In the early 1990-ies, ETE professor Cees Buisman developed the Thiopaq, an efficient method to remove H2S from gas streams using bacteria. The company Paqell, a joint venture of Paques and Shell, adapted the system to desulfurize natural gas at industrial scale.
Recently, ETE scientist Jan Klok suggested to add a second bioreactor to the traditional system to improve its efficiency. Operation of a pilot-plant to test the process at ETE showed over 99% efficiency. Ph.D. researcher Rieks de Rink further optimizes the process and reactor design.
While balancing on a ladder about 3 meters above the floor, ETE guest scientist Rieks de Rink takes a whitegreyish liquid sample from a four meters high, complex looking device.
Hoses connected to large glass containers, bright stainless steel screws and an impressive looking control panel make up a newly designed bioreactor system for de-sulfurizing natural gas: the Thiopaq O&G Ultra. Inside the pilot reactor, billions of microorganisms convert the toxic hydrogen sulphide (H2S), present in natural gas, into pure sulfur. After the sample has been stored, de Rink adjusts some screws and bolts to fine tune the reactor. ‘We will analyze the amount of dissolved H2S in the sample. This will tell us how much of this chemical is taken up by the bacteria’, de Rink explains. ‘With the information we know if this first step of the desulfurization process is working correctly.’ The second step of the gas purification, the formation of pure sulfur, takes place in a lower placed reaction vessel. Also from this vessel De Rink takes some liquid: ‘Samples from this aerobic bioreactor gives us information about the process efficiency of sulfur formation, the final step in the process.’
H2S is a toxic, corrosive gas present in biogas as well as natural gas. It causes acid rain and smog. Usually, these gas streams are purified using chemical processes. These methods use a number of chemicals, that are harmful for the environment. For example, to purify small amounts of biogas, sodium hydroxide (NaOH) is used. The H2S present dissolves in the alkaline NaOH solution, and is subsequently converted into sodium phosphate. This salt contaminates the environment: it causes eutrophication as well as salinization. In addition, this method is expensive due to use of chemicals. In 1993, ETE Professor Cees Buisman developed a more environmentally friendly biotechnological method to remove H2S from biogas streams produced during wastewater treatment: the Thiopaq. Together with ETE Professor Albert Janssen, the invention was successfully put in the market. It was a giant leap towards sustainable and cost-effective gas desulfurization. Instead of chemicals, bacteria were the main players to remove H2S. De Rink: ‘In one single step, the original Thiopaq converts more than 90 percent of H2S into pure sulphur.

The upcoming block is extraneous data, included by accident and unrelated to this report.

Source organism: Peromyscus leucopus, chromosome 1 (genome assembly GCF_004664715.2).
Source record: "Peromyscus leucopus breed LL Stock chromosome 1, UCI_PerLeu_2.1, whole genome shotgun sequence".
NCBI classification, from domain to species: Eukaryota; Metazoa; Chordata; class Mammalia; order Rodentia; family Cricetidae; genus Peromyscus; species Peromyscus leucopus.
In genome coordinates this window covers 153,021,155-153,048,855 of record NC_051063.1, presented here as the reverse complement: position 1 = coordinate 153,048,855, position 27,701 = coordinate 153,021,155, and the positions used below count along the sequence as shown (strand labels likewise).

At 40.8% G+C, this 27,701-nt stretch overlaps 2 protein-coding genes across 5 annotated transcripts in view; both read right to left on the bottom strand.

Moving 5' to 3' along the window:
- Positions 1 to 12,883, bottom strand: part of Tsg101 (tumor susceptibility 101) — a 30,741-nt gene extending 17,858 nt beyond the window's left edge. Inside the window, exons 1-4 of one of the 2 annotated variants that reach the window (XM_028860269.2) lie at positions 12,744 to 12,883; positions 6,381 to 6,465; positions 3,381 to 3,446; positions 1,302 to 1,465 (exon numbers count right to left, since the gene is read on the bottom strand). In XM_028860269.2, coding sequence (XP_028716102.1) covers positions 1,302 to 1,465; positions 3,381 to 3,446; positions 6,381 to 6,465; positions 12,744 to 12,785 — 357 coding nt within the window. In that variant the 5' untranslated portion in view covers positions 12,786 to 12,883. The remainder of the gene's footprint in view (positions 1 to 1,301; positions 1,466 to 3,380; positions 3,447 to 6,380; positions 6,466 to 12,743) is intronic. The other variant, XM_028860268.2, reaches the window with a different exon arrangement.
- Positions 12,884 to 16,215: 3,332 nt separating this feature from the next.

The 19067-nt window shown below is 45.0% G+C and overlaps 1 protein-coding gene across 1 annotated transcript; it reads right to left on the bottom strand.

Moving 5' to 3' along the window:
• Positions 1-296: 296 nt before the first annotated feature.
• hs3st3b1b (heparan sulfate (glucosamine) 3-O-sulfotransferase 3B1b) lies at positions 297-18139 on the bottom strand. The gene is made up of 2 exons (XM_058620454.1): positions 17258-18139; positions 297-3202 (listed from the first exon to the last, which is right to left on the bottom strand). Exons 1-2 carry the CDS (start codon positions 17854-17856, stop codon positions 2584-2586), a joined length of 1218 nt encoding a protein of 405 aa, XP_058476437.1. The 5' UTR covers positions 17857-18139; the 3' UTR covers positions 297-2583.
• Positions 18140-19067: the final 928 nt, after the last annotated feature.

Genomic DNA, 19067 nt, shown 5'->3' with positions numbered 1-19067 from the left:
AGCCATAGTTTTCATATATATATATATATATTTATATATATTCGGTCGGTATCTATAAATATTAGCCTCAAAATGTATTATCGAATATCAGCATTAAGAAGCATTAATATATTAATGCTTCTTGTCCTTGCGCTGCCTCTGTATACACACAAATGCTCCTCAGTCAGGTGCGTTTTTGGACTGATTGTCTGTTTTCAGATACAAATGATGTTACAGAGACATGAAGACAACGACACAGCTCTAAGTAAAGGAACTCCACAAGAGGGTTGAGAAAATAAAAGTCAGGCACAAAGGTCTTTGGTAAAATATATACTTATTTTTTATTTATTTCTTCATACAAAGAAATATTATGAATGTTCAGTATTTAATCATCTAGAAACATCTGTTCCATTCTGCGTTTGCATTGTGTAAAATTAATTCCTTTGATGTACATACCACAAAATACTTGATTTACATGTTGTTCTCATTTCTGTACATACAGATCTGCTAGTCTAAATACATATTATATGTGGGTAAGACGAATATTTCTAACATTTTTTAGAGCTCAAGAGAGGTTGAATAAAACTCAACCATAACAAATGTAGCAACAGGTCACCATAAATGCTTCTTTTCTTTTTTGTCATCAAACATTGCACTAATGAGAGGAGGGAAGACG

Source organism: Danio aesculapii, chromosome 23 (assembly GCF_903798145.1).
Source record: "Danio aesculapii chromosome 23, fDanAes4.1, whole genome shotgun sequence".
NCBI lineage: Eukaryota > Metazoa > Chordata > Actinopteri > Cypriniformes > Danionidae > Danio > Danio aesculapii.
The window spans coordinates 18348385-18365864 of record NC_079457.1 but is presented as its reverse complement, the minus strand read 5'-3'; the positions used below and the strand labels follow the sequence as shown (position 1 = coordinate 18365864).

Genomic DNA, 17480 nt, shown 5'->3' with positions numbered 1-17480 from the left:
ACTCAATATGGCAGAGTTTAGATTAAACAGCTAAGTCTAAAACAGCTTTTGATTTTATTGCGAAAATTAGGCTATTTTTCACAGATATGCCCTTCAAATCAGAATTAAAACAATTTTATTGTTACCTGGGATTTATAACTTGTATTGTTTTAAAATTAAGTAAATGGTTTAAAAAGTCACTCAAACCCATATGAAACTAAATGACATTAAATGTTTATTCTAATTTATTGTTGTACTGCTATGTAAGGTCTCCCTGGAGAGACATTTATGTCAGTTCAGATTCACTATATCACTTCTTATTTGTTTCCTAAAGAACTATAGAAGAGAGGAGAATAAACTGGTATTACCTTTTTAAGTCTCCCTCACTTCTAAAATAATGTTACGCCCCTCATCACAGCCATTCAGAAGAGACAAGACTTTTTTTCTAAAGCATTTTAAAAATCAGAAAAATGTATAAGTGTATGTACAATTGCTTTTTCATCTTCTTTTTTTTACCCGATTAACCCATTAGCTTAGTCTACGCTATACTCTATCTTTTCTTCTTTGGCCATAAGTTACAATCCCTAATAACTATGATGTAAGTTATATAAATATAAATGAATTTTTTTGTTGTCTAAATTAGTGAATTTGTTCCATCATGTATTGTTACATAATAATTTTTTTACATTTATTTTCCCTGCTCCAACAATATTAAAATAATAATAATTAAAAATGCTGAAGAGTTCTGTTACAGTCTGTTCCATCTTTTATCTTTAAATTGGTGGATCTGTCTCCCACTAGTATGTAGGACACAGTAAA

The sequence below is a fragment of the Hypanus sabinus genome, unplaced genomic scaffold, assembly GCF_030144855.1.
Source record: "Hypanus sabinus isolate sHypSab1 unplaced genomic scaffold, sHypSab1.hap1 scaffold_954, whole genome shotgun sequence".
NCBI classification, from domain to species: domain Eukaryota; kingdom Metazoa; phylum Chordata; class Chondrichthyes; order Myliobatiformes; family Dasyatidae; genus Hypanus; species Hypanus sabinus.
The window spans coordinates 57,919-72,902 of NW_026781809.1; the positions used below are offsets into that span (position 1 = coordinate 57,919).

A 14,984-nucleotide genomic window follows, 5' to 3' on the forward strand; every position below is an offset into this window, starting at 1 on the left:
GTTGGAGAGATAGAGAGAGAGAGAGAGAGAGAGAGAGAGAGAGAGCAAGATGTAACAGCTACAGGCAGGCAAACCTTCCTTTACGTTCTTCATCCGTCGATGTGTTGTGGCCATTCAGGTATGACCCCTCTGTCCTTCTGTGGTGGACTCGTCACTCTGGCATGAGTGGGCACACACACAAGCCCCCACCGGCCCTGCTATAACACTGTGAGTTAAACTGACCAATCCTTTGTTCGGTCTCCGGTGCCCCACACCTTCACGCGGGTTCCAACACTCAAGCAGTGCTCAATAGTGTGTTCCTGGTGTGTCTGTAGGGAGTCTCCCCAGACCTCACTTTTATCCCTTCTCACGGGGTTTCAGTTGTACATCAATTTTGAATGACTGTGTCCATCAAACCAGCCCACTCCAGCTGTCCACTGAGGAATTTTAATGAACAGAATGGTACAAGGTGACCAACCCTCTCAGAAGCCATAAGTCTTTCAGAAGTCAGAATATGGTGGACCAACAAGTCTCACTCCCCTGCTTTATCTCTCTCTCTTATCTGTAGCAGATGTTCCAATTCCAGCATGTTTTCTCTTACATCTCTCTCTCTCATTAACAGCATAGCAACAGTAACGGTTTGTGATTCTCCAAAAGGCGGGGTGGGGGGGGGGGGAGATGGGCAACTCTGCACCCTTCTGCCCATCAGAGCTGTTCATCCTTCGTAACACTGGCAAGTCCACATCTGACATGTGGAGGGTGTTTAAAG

Completely new process
The performance and efficiency of the Thiopaq was impressive. But based on a recent critical evaluation of this revolutionary system, ETE scientist Jan Klok, currently employed at Paqell, hypothesized that the performance could be improved. According to him, the sulfur-forming bacteria had to compete with bacteria of another type: the sulfuric acid (H2SO4)-forming bacteria. This competition, eventually reduced sulphur production, due to H2SO4 formation. In addition, the H2SO4 formed needed to be balanced using NaOH to prevent acidification of the process. To minimize the use of chemicals and improve the sulfur production efficiency of the Thiopaq, these bacteria should be suppressed, so the sulfur-forming bacteria would get an advantage. Based on this theory, the scientists added an extra reactor to the process.
De Rink explains: ‘Based on the suggestions of Klok, the whole process was optimized by adding an extra step to the original Thiopaq design. In this process, the H2SO4-forming bacteria were inhibited in a separate reaction vessel.’ To achieve this, the scientist focused on blocking the bacteria’s enzyme systems, responsible for synthesizing H2SO4, by creating anaerobic conditions and subsequently adding elevated levels of H2S. This compound binds to the enzymes, and effectively blocks their activity, knocking out the H2SO4 synthesis. In a second reaction vessel, with oxygen, the sulfur-forming bacteria now have less competition from the H2SO4-forming bacteria, resulting in a higher conversion of H2S into sulfur and a lower yield of H2SO4. The new process also reduces chemical consumption by about 80-90%, which makes the process more sustainable and attractive for use in the oil and gas industry.
The first test results were spectacular. Sulfur production increased from about 90 percent in the original Thiopaq, to over 99 percent in the upgraded Thiopaq O&G Ultra. After filing a patent to protect the new design, de Rink is now optimizing the process even further and aims for a fully self-regulative system: ‘Due to a lot of experience, I am pretty confident in running the system at a high efficiency’, de Rink says. ‘The challenge is to improve the design in such a way that also other operators can maximize the sulfur production.’ To achieve this, de Rink wants to include automatic measurements of hard-core parameters, such as bacterial activity, H2S concentrations, and sulfur production. Based on the results, the future system should respond automatically by adjusting parameters like nutrient concentrations and gas flow. Then, the Thiopaq O&G Ultra will be a fully self-operational gas cleaning system.